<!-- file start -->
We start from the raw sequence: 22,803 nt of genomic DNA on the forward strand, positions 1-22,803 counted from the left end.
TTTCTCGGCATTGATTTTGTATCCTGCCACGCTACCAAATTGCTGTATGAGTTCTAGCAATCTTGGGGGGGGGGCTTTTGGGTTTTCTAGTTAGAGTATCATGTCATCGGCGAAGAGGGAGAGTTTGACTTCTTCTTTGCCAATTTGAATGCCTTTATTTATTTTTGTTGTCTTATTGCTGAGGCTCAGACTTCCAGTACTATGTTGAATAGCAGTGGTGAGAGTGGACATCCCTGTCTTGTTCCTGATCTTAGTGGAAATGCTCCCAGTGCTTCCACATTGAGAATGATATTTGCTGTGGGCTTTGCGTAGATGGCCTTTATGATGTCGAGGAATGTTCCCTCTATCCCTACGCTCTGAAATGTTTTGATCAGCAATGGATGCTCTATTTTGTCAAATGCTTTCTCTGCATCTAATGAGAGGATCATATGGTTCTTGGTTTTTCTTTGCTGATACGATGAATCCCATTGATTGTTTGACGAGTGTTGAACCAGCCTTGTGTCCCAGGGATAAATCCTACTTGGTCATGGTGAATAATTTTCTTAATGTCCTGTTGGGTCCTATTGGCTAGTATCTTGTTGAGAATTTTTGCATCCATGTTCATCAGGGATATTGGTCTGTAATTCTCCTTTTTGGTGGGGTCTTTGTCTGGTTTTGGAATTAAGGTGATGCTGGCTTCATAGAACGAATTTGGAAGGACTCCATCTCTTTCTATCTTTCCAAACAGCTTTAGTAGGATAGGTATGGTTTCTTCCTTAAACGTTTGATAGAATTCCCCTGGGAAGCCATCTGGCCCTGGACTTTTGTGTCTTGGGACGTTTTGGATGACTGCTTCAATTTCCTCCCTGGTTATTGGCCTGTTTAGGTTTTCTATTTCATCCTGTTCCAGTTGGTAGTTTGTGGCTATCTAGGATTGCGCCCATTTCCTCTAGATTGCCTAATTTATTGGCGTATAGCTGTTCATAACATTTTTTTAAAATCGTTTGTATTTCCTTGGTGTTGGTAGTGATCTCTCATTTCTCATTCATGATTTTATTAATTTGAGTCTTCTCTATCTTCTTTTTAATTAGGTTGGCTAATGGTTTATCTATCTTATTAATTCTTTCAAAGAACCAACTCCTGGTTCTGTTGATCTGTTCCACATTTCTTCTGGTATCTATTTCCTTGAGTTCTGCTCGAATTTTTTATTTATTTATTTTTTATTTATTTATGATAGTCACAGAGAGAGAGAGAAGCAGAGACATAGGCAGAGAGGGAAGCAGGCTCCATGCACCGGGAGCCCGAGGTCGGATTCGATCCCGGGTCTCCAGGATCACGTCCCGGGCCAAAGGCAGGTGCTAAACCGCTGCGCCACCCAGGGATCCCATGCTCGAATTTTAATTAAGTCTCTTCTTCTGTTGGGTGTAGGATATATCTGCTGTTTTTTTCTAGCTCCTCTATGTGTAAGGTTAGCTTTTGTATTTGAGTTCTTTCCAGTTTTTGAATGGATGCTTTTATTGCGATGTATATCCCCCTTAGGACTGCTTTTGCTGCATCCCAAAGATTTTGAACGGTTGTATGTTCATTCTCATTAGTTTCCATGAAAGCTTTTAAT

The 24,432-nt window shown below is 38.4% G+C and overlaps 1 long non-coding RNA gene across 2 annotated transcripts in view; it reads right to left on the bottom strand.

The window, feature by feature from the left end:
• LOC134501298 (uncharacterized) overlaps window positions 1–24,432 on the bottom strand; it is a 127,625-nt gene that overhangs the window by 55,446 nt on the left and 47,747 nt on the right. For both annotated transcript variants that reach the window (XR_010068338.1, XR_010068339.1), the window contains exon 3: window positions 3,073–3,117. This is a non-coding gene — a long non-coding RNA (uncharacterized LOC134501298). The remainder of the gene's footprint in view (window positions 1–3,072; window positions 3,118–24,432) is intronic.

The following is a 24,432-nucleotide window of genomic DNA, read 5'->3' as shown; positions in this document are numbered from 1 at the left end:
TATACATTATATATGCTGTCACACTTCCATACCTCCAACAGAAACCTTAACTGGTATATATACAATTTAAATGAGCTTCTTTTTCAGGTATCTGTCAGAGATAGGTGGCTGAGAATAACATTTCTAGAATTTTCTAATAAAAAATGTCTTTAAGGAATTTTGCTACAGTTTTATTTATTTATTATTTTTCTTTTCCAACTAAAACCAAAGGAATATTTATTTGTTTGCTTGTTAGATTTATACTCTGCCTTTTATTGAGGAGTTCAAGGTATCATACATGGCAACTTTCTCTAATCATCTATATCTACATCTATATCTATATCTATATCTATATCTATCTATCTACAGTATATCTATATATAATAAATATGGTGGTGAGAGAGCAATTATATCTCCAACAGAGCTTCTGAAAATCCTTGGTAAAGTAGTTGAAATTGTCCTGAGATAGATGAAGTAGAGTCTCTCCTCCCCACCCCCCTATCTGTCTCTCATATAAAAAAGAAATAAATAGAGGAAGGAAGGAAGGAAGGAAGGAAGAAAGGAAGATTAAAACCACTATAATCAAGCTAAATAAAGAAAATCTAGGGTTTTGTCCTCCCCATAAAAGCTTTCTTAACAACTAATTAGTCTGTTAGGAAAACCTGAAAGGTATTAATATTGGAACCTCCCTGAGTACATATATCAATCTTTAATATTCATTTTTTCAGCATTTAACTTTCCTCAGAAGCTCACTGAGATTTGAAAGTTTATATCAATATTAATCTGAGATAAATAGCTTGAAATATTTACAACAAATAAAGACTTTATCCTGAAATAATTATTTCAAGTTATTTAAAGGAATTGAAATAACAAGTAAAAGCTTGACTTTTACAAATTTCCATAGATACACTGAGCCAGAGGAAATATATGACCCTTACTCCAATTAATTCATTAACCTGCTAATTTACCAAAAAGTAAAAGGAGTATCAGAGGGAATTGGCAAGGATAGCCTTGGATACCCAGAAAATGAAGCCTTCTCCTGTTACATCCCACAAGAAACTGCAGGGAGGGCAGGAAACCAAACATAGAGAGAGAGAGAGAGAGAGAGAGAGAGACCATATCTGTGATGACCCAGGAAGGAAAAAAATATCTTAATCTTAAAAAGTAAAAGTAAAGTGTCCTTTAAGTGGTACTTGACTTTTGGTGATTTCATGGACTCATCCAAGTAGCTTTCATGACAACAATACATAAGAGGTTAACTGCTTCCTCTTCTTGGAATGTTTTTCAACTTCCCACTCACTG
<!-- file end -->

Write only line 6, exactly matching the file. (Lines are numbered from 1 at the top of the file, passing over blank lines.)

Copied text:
The following is a 24,432-nucleotide window of genomic DNA, read 5'->3' as shown; positions in this document are numbered from 1 at the left end: